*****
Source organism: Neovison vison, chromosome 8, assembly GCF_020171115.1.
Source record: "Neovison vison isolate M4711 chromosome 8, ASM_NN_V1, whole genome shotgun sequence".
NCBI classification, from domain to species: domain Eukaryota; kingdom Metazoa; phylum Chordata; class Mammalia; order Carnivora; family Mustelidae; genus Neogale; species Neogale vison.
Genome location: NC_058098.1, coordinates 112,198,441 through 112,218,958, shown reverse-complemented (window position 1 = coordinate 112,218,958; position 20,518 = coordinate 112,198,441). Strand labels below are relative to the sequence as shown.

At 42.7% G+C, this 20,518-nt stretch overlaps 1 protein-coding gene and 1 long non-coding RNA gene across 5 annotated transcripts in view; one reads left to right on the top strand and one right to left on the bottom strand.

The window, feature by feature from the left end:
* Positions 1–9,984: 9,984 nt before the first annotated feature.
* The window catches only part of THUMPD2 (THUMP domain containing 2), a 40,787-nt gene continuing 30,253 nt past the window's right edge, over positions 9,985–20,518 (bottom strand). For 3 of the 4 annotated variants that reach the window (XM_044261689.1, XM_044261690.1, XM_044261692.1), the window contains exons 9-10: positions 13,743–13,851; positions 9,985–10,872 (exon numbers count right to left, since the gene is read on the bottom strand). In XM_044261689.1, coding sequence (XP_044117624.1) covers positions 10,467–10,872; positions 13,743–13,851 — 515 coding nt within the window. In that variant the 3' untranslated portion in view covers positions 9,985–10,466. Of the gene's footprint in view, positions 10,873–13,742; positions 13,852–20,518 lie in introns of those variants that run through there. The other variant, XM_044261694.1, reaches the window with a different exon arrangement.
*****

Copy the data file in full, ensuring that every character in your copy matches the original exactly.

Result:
Source organism: Neovison vison, chromosome 8, assembly GCF_020171115.1.
Source record: "Neovison vison isolate M4711 chromosome 8, ASM_NN_V1, whole genome shotgun sequence".
NCBI classification, from domain to species: domain Eukaryota; kingdom Metazoa; phylum Chordata; class Mammalia; order Carnivora; family Mustelidae; genus Neogale; species Neogale vison.
Genome location: NC_058098.1, coordinates 112,198,441 through 112,218,958, shown reverse-complemented (window position 1 = coordinate 112,218,958; position 20,518 = coordinate 112,198,441). Strand labels below are relative to the sequence as shown.

At 42.7% G+C, this 20,518-nt stretch overlaps 1 protein-coding gene and 1 long non-coding RNA gene across 5 annotated transcripts in view; one reads left to right on the top strand and one right to left on the bottom strand.

The window, feature by feature from the left end:
* Positions 1–9,984: 9,984 nt before the first annotated feature.
* The window catches only part of THUMPD2 (THUMP domain containing 2), a 40,787-nt gene continuing 30,253 nt past the window's right edge, over positions 9,985–20,518 (bottom strand). For 3 of the 4 annotated variants that reach the window (XM_044261689.1, XM_044261690.1, XM_044261692.1), the window contains exons 9-10: positions 13,743–13,851; positions 9,985–10,872 (exon numbers count right to left, since the gene is read on the bottom strand). In XM_044261689.1, coding sequence (XP_044117624.1) covers positions 10,467–10,872; positions 13,743–13,851 — 515 coding nt within the window. In that variant the 3' untranslated portion in view covers positions 9,985–10,466. Of the gene's footprint in view, positions 10,873–13,742; positions 13,852–20,518 lie in introns of those variants that run through there. The other variant, XM_044261694.1, reaches the window with a different exon arrangement.